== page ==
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Q. How did Darius settle the government of the empire ?
for the overthrow of the empire, soon after the days of Nebuchadnezzar, put an end to its growing population. According to Q. Curtius, only ninety furlongs of it appear to have been built at the time when it fell into the hands of Alexander.See PRIDEAUX's Connect. part. i. book 2.
The Babylonians, victualled for twenty years, ridiculed all the attempts of Cyrus, who spent nearly two years before the city. Finding it impossible to storm it, he resolved to reduce it by famine, for which purpose he caused a deep ditch to be formed around the city; and at this one twelfth part of the army did duty every month. As this threatened to be a very protracted siege, if carried on in this manner, he gladly availed himself of a very hazardous stratagem to bring it to a close. It was possible that the gates of the city leading to the river might, during the general dissipation, be left open, or indifferently guarded; and if so, his enterprize, daring as it was, might be successful. He therefore made suitable arrangements;—and on a certain day one party of the troops opened the canal to convey the water of the Euphrates to the great lake or reservoir; while at the close of the evening of the same day, another party opened the communication between the river and the trenches above the city;-so that the water being drawn off, the river became fordable about midnight. The Persian troops stationed both above and below the city, then entered the channel, conducted by two rebel Babylonian chiefs; and as providence had ordained, Isa. xlv. 1. finding the gates open and unguarded; ascended into the city. After a dreadful carnage both divisions of the invaders met at the palace, which they stormed; and having slain the king, who bravely defended himself, and all his nobles, they became masters of the city. The accomplishment of a long chain of prophecies by this event, is pointed out in a very satisfactory manner by M. ROLLIN, Anc. Hist. vol. ii.-See Appendix Q.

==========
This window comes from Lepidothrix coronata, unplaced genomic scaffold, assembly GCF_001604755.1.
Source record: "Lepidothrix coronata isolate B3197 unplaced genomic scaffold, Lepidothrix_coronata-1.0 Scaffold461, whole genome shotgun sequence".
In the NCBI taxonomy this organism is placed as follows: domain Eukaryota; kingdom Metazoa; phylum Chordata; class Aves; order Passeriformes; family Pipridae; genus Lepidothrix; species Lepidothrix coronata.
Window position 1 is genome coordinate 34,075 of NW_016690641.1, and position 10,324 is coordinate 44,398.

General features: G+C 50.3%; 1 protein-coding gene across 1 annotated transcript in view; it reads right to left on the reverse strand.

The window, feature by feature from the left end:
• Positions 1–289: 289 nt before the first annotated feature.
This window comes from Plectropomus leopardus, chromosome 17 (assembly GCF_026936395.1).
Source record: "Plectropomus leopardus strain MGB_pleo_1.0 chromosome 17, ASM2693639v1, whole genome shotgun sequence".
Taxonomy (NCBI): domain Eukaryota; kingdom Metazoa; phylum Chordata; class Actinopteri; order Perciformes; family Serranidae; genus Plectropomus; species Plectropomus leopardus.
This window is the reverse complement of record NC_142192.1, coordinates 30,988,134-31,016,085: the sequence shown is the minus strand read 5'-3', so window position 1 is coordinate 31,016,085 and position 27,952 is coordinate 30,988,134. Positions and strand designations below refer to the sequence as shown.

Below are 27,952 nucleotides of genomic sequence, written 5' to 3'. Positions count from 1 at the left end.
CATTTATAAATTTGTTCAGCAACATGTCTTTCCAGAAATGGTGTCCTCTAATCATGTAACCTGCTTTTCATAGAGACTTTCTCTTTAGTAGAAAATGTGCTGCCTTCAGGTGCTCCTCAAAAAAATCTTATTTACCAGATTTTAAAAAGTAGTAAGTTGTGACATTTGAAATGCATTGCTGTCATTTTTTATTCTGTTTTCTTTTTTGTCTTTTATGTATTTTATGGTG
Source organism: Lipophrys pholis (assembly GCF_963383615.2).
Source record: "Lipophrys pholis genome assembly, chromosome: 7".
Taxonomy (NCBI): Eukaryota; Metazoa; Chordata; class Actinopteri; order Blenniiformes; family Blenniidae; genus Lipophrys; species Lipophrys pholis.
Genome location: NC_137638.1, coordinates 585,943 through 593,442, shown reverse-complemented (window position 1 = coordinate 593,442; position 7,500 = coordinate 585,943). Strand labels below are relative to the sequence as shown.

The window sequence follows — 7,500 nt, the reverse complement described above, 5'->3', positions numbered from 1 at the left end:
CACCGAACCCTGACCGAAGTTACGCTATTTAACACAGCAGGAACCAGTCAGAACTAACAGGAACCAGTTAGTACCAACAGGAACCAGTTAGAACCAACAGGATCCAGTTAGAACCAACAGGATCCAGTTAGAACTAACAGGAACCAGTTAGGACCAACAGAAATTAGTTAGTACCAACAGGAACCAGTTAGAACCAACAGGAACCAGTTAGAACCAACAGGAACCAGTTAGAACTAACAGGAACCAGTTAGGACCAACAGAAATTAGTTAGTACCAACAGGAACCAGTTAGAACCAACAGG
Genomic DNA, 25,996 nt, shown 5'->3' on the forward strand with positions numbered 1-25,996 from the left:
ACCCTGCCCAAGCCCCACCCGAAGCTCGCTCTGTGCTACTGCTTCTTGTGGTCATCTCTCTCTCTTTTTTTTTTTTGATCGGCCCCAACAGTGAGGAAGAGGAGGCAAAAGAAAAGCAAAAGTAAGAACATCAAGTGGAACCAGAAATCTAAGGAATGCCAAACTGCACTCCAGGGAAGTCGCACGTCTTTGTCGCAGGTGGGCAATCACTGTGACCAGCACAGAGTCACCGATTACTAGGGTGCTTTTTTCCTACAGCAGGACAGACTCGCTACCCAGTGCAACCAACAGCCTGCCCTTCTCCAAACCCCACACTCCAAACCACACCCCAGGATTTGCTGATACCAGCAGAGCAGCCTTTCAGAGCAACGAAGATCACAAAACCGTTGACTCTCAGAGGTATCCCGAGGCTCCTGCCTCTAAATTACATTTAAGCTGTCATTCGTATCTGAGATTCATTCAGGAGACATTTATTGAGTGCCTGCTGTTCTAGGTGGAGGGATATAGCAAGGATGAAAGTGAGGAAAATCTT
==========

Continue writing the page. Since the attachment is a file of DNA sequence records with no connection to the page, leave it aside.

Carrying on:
A. He appointed over it one hundred and twenty princes, whom he made amenable to three presidents, of whom Daniel was chief.
Q. What was the consequence of Daniel's exaltation ? A. It excited the envy of the nobles, who finding his conduct as a statesman unimpeachable, sought to find occasion "against him concerning the law of his God." For this purpose they procured a royal decree forbidding any man to ask a petition of any god or man for thirty days, save of the king only, on pain of being cast into the den of lions.
Q. Did this decree deter Daniel from
A. No: "though Daniel knew that the writing was signed, he went into his house; and his windows being open in his chamber towards Jerusalem, he kneeledthree times a day, and prayed, and gave thanks before his God, as he did aforetime." His enemies therefore accused him to Darius,* who 66 sore displeased with himself-laboured till the going down of the sunt to deliver Daniel," but in vain; for the princes insisted on the observance of the decree. Daniel was consequently cast into the den, which was covered with a large stone and sealed with the signets of the king and of the nobles. Q. How did this circumstance affect Darius ?
A. He was so much grieved, that "he passed the
*This Darius is generally allowed to be the Cyaxares of Median history.
+ In the east the execution of a sentence is immediate. The Scriptures furnish ample proof of this.